Tenenbaum hit with $675,000 fine for music piracy

Student slapped with $22,500 fine for each of 30 songs he admitted to illegally downloading

In another big victory for the Recording Industry Association of America (RIAA) a federal jury has fined Boston University student Joel Tenenbaum $675,000 for illegally downloading and distributing 30 copyrighted songs.

In finding Tenenbaum guilty of willful copyright infringement, the Boston court's jury fined the 25 year-old doctoral student a sum of $22,500 for each illegally downloaded song, far less than the maximum statutory fine of $150,000 per song that the jury could have hit him with.

The damages awarded today were about a third less than the massive $1.92 million fine that was assessed against Minnesota native Jammie Thomas-Rasset in a similar music piracy case that was decided in June.

As with Tenenbaum, Thomas-Rasset too was found liable for illegally downloading 24 copyright songs. But in her case, the jury awarded the music companies which had sued her, $80,000 per infringed song.

The verdict in the Tenenbaum case came after a brief trial that began Monday and ended yesterday when Tenenbaum admitted under direct questioning that he had illegally downloaded and distributed all of the songs at the center of the case.

Tenenbaum was sued for copyright infringement by the RIAA in 2007. His case shot to prominence last fall when Harvard law school professor Charles Nesson said he would represent him in his fight with the RIAA. The RIAA claimed to have found more than 800 illegally downloaded songs in a shared folder on his computer, but the case focused on a representative sample of just 30 of those songs.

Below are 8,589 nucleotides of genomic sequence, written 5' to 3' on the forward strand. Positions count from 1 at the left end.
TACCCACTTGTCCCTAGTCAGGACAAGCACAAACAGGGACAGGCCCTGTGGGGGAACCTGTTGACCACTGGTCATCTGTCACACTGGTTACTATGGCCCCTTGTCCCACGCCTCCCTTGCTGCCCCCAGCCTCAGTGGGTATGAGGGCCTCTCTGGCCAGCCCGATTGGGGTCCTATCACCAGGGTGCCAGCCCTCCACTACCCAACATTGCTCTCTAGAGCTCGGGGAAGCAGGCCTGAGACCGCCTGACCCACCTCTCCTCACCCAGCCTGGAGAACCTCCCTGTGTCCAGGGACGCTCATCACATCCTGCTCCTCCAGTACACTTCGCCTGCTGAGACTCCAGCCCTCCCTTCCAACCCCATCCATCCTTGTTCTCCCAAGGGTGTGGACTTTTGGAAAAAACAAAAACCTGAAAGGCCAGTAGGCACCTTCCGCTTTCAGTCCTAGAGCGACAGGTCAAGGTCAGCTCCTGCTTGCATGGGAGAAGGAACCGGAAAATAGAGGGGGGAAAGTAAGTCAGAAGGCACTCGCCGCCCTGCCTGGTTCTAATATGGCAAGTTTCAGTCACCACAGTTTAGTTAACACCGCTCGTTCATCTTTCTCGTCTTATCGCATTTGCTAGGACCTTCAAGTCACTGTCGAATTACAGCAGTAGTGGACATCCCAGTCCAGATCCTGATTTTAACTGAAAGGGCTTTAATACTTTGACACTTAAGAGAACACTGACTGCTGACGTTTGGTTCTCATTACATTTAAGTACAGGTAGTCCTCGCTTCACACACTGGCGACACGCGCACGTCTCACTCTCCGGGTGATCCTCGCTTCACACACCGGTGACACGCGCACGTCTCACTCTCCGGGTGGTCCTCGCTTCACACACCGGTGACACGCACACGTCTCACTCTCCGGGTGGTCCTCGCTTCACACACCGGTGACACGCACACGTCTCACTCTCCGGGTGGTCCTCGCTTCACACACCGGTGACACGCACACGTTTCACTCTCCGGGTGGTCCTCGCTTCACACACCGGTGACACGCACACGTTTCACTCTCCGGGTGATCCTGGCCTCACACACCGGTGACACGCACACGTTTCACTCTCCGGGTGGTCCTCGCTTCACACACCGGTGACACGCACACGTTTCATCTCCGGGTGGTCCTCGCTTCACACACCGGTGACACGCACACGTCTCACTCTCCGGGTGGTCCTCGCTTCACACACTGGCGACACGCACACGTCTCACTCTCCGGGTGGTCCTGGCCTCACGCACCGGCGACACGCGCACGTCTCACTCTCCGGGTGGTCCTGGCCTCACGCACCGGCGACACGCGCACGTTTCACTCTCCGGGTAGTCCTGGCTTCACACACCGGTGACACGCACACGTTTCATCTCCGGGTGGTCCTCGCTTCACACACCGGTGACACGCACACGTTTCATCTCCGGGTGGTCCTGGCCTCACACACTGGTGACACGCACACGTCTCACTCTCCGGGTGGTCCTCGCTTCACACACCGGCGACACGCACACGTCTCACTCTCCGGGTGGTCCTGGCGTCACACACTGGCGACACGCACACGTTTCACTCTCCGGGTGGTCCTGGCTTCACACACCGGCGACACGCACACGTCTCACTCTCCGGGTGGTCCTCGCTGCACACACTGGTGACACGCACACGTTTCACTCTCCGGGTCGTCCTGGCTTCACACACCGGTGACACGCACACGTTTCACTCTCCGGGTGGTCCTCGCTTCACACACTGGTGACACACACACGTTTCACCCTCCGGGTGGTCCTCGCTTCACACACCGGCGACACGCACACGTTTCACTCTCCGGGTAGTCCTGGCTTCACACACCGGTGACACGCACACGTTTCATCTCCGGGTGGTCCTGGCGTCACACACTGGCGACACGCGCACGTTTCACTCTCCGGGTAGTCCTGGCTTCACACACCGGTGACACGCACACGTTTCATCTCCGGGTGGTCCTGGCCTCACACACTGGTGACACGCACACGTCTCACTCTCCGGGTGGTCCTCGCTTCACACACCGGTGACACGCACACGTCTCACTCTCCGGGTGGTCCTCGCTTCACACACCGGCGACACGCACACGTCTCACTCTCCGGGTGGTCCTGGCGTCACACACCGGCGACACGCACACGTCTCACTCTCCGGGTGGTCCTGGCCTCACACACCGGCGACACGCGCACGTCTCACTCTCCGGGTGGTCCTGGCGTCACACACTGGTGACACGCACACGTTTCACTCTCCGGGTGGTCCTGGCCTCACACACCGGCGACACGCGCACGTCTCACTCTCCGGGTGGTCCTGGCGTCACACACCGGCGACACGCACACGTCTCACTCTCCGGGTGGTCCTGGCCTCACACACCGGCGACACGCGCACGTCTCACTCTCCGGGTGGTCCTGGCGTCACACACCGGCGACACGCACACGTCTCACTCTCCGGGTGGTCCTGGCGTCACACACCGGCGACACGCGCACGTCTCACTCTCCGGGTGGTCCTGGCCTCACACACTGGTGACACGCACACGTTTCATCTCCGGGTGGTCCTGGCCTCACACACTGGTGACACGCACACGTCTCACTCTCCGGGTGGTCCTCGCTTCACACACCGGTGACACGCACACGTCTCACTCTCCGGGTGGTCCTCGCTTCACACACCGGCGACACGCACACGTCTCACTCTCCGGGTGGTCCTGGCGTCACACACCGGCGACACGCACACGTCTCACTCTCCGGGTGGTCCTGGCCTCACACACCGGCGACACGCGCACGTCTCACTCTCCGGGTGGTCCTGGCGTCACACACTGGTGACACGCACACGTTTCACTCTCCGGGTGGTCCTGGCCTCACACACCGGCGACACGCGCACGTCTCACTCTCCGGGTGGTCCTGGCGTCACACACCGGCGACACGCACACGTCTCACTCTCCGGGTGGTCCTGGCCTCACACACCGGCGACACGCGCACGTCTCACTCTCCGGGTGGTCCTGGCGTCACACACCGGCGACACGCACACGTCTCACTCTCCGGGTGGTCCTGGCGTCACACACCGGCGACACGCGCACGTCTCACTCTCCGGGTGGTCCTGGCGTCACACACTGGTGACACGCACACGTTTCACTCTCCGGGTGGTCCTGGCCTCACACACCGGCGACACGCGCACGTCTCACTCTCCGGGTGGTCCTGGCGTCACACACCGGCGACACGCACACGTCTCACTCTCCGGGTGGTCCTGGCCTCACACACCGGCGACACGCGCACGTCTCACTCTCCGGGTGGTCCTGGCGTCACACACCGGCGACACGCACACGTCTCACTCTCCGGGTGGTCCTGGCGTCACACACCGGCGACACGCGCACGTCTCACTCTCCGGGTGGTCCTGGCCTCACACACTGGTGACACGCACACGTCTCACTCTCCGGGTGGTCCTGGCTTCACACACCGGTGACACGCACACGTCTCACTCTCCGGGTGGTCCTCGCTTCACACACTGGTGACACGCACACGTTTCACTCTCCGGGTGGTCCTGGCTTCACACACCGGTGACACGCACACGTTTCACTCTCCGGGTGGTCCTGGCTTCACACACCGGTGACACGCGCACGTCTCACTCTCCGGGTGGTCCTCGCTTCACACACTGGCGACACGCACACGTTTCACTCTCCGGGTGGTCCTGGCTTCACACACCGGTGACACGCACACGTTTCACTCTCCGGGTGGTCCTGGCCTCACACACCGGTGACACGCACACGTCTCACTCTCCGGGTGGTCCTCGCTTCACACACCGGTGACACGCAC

Even before Tenenbaum's admission, some following the case had predicted that he had little chance of prevailing based on a pre-trail ruling by Judge Nancy Gertner. In that ruling, Gertner essentially forbid Tenenbaum from asserting a "fair use" defense in arguing his case.

That doctrine allows for the use of copyrighted material without permission from the rights holders in some specific circumstances including transformative use or for nonprofit academic purposes.

In her ruling on Monday, Gertner said that Tenenbaum had not provided any "hard proof" to show how his alleged illegal music distribution constituted fair use. She had noted that Tenenbaums interpretation of fair-use laws was so broad "it would swallow the copyright protections that Congress has created."

Ray Beckerman, a N.Y-based attorney who has represented several clients in RIAA lawsuits, called todays verdict "ridiculous," but "not surprising in view of the way the trial was incorrectly handled."

Beckerman has been critical of the way the case has been handled from the beginning. None of the key issues relevant to the case were touched upon or explored during the case by the defendants team, the RIAA lawyers or Judge Gertner, he said.

"Together they did an abysmal, pathetic job of crystallizing the issues properly and of disposing of the issues properly," Beckerman said. "I'm sure the judge will reduce the verdict, but I have no idea to what she will reduce it. She has historically given many favorable rulings to the RIAA, more than any other judge in the country."

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